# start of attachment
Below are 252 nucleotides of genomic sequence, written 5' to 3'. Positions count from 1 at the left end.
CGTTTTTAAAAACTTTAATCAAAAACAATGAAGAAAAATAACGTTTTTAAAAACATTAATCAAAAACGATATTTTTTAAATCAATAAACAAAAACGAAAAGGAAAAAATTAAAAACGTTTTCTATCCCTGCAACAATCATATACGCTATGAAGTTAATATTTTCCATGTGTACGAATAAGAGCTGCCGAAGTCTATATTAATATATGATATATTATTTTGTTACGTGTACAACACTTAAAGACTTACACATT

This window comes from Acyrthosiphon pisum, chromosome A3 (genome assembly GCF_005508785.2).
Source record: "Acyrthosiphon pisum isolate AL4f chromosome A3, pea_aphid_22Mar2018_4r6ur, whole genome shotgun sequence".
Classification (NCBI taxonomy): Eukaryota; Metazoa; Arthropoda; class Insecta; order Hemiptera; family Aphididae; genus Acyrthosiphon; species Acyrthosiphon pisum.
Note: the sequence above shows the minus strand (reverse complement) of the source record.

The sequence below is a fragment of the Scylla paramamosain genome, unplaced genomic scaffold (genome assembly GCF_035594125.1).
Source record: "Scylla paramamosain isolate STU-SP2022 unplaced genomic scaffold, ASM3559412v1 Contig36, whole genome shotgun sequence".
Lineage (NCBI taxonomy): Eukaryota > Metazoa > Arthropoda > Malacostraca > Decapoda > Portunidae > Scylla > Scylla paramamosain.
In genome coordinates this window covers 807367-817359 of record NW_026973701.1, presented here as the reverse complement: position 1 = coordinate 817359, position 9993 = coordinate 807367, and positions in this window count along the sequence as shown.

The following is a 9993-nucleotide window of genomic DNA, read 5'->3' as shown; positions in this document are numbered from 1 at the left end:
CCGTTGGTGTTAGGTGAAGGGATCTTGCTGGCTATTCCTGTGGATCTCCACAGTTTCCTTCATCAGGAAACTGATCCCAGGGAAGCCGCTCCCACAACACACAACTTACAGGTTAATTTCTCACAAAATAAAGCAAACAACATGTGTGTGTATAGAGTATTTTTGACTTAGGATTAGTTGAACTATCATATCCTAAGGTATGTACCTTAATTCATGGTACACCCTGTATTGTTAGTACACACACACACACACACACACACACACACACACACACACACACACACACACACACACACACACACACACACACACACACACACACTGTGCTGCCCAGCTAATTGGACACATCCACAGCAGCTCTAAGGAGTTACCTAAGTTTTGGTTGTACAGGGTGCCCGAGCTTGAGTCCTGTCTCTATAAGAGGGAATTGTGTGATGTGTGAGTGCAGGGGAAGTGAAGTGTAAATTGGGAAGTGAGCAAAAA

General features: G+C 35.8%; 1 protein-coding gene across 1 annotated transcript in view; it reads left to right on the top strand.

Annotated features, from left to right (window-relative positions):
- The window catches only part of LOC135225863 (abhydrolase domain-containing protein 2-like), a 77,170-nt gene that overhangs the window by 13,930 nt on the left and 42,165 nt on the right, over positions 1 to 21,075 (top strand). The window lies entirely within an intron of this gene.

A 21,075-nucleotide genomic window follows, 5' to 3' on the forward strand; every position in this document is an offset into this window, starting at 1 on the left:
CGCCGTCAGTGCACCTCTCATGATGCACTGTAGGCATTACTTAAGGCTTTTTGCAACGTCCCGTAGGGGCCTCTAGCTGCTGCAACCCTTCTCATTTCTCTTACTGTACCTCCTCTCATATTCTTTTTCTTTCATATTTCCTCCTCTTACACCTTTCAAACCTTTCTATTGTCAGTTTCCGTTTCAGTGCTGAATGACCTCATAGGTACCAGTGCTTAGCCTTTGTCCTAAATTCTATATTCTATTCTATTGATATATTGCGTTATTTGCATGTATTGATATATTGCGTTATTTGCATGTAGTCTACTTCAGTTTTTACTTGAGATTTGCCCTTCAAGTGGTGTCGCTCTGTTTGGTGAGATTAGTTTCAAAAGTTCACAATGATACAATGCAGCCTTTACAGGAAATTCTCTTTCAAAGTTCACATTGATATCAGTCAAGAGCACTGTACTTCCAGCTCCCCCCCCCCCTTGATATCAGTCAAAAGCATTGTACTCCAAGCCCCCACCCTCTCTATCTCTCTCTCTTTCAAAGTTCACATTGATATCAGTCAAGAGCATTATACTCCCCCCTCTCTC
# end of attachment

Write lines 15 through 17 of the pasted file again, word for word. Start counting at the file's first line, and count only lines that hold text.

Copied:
- The window catches only part of LOC135225863 (abhydrolase domain-containing protein 2-like), a 77,170-nt gene that overhangs the window by 13,930 nt on the left and 42,165 nt on the right, over positions 1 to 21,075 (top strand). The window lies entirely within an intron of this gene.

A 21,075-nucleotide genomic window follows, 5' to 3' on the forward strand; every position in this document is an offset into this window, starting at 1 on the left:
CGCCGTCAGTGCACCTCTCATGATGCACTGTAGGCATTACTTAAGGCTTTTTGCAACGTCCCGTAGGGGCCTCTAGCTGCTGCAACCCTTCTCATTTCTCTTACTGTACCTCCTCTCATATTCTTTTTCTTTCATATTTCCTCCTCTTACACCTTTCAAACCTTTCTATTGTCAGTTTCCGTTTCAGTGCTGAATGACCTCATAGGTACCAGTGCTTAGCCTTTGTCCTAAATTCTATATTCTATTCTATTGATATATTGCGTTATTTGCATGTATTGATATATTGCGTTATTTGCATGTAGTCTACTTCAGTTTTTACTTGAGATTTGCCCTTCAAGTGGTGTCGCTCTGTTTGGTGAGATTAGTTTCAAAAGTTCACAATGATACAATGCAGCCTTTACAGGAAATTCTCTTTCAAAGTTCACATTGATATCAGTCAAGAGCACTGTACTTCCAGCTCCCCCCCCCCCTTGATATCAGTCAAAAGCATTGTACTCCAAGCCCCCACCCTCTCTATCTCTCTCTCTTTCAAAGTTCACATTGATATCAGTCAAGAGCATTATACTCCCCCCTCTCTC